In the intricate symphony of life’s development, there exists a genetic composer. The Hox gene family orchestrates the breathtaking diversity of forms we see in the natural world, from the elegant curve of a swan’s neck to the delicate fingers of a pianist. UW-Madison graduate students and Marie Christine Kohler Fellows Katharine Hubert and Sharon Tang have created an interactive Art+Science fusion exhibit that opens up the captivating world of Hox genes.
“Genetic Symphonies: The Building Hox of Life” conveys developmental biology concepts using light and sound. To reflect the pivotal role of Hox genes in embryonic development, this multimodal exhibit uses 13 painted building blocks to represent the 13 groups of mammalian Hox genes. The blocks are controlled by 13 respective buttons on an accompanying podium. Because Hox genes must be activated in a specific order for development to occur, viewers must figure out the correct sequence for pressing the buttons. When pressed in the correct order, the buttons switch on the exhibit’s light and sound.
Katharine and Sharon conceived and created the exhibit as part of the Marie Christine Kohler Fellowship at the Wisconsin Institute of Discovery (WID). The fellowships foster an interdisciplinary community that creates content fusing science and art. Katharine (Kat) is a composer and patient-scientist in the 5th year of her Genetics Ph.D. Her artistic interests and passion for scientific research are fueled by her experiences living with her own genetic condition, experiences she hopes can help to fill gaps in scientific knowledge. Kat has established herself as a leader in disability advocacy within STEM, creating accessible lab equipment and advocating for inclusive and accessible practices, some features of which can be found in this exhibit.
A mural artist and scientist in the 5th year of her Cellular and Molecular Biology Ph.D., Sharon uses her background in education to create public art encouraging viewer-led experiences of discovery. Passionate about distilling complex concepts into digestible access points, Sharon believes art can connect people to content and spaces they might otherwise find unapproachable. She hopes to continue creating interdisciplinary projects that facilitate science engagement via informal, exploratory learning.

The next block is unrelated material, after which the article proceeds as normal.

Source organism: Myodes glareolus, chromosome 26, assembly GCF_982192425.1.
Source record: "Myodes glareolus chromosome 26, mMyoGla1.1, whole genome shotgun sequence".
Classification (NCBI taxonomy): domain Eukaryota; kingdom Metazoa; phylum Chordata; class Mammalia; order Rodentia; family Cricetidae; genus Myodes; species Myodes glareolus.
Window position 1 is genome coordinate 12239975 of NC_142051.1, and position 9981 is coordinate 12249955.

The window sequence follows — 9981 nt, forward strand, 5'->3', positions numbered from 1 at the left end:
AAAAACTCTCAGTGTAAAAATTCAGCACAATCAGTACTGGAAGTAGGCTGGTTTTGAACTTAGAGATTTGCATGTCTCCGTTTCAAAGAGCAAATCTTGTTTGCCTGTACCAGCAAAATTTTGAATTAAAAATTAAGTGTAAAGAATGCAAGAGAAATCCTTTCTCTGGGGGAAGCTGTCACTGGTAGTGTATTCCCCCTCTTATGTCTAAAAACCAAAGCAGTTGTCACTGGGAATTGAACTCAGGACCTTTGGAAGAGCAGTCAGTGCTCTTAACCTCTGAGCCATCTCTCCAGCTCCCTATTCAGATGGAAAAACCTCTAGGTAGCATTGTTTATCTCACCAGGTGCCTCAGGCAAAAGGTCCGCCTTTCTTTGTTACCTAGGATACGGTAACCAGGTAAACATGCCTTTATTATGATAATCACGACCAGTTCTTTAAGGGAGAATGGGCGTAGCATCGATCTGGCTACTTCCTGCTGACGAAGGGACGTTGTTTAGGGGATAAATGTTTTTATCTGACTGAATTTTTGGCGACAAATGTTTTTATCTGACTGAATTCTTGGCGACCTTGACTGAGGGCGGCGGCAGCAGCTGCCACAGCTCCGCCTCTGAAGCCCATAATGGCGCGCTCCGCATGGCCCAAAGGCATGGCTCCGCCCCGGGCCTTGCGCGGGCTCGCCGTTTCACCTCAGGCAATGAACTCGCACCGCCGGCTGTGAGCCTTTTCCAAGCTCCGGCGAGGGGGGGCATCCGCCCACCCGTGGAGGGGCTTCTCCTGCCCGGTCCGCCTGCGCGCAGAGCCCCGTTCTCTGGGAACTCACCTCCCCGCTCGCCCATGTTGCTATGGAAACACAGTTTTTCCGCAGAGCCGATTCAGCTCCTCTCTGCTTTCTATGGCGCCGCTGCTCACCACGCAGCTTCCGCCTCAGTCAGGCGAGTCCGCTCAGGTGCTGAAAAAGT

“Genetic Symphonies” invites the public into an experience where science and art converge. Artistic tools encourage public connection with scientific concepts like hox gene expression & developmental biology). The scientific process of experimentation shapes the creative process by which the fellows produced this work, which itself turns a significant scientific concept into an accessible learning experience.
“Both Sharon and Kat have been outstanding stewards of the Kohler Fellows program and ethos. Their exhibition reflects an incredible amount of hard work and dedication that would not be possible without a strong foundation of support,” says Andrew Hanus, Director of the Illuminating Discovery Hub at WID and the manager of the Kohler Fellows. “We are so incredibly proud of them and what they’ve accomplished.”
The exhibit will move around the UW–Madison campus for this academic year (see below). The Fellows are also working with Life Sciences Communication faculty Dr. Nan Li to integrate a survey tool into “Genetic Symphonies” so they can learn how users interpret and experience the scientific information and art through this exhibit.
Many thanks to the Kohler Foundation, the Wisconsin Institute for Discovery, and the University of Wisconsin-Madison Makerspace, with special acknowledgements to Matthew Mabee, John Lombardo, and Tim Steis for fabrication guidance, Deneen Wellik for scientific consultation, and Yash Wani and Ryan D. Ward for coding assistance. Lastly, thank you to faculty advisors Dr. Deneen Wellik, whose research data helped to inform this project, and Dr. Wilmara Salgado-Pabón.
Traveling Exhibit Schedule:
|September 2023||UW Genetics|
|October-November 2023||Steenbock Library|
|December 2023-January 2024||UW Engineering|
|February-March 2024||Helen C. White (college) library|
–Andrew Hanus, Director of the Illuminating Discovery Hub